“Nothing is more terrifying to me, really, than the status quo. I’ll make mistakes before I keep doing something the same way”.
Coming from the world of arts, Twyla Tharp can probably afford to be a bit more gung ho than most of us in her approach, but I believe there is still a lesson to be had here.
I was fortunate to be involved in the 2015 Insurance Times Innovation and Disruption Conference which took place in London recently; and although I didn’t quite see terror in the faces of my fellow attendees, there’s no doubt that the threat of disruption from “continuing to do the same things” was a cause for concern for many of the insurance providers that were there.
If we take customer churn for example; in many industries this is seen as a huge problem and quite frankly a sign of an unhealthy business. In the insurance industry, it’s become the accepted norm.
Don’t believe me? According to research by the Chartered Institute of Loss Adjusters, customers of insurers are second only to supermarket shoppers in their fickleness. Their research showed that one in four policyholders had changed their home or motor insurance provider in the past 12 months, and more than a third planned to do so in the year ahead!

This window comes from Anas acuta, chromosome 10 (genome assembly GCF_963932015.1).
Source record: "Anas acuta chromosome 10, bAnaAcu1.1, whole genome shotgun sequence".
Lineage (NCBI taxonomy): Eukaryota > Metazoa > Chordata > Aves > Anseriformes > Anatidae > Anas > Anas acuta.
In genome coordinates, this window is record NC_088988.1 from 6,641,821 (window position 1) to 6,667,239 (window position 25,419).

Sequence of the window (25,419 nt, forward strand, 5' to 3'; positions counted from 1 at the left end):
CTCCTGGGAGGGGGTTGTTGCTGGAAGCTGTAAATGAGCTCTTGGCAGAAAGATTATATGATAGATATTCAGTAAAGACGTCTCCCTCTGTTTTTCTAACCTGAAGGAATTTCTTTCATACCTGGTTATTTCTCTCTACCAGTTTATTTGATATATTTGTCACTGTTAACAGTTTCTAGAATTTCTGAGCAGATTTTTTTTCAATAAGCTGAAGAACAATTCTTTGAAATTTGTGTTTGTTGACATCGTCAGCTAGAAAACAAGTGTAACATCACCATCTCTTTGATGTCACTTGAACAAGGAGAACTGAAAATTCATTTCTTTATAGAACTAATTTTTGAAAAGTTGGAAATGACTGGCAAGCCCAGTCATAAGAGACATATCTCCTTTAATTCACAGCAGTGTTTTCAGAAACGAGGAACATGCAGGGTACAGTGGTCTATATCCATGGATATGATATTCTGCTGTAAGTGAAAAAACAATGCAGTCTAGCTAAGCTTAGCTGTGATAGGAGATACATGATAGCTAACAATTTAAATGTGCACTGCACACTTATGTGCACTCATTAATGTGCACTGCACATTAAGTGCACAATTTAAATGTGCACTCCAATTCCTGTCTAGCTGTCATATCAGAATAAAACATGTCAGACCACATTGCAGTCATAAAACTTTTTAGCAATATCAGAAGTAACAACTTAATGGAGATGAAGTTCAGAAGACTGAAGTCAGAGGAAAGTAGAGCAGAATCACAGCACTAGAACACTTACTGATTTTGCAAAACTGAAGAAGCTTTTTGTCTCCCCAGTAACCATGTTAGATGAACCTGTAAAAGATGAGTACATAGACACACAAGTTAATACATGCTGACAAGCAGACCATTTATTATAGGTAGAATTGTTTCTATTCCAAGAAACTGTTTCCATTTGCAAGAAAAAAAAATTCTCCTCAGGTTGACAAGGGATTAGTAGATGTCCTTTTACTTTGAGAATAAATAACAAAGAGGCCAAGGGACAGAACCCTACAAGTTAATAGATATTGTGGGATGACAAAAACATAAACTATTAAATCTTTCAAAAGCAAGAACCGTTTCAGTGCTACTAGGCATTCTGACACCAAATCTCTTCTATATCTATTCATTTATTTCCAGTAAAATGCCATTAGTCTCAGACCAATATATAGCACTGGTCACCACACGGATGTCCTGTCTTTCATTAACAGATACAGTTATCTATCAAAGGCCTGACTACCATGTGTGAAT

The reasons for this are well known. Some of the biggest consumer brands in the market are now comparison websites rather than the providers themselves, and customers often don’t form much of a relationship with the insurer that is actually underwriting them, opting instead for the cheapest available cover.
This reality is costing their business dearly however. Accenture recently estimated that if insurers lost 20 per cent of their customers each year – a very conservative scenario – that would represent £3.3 billion of churn across home and motor insurance alone. This equates to somewhere between £500,000 and £1 million in lost premiums for every 1,000 policies.
We’ve seen in many other commoditised industries that customers don’t really only care about price – they care about value, and they are willing to pay more for a better service experience.
In light of this, I think it’s time for the industry to stop and ask itself whether these levels of churn really are inevitable or whether, by doing things a little differently, there might just be a place for customer loyalty?
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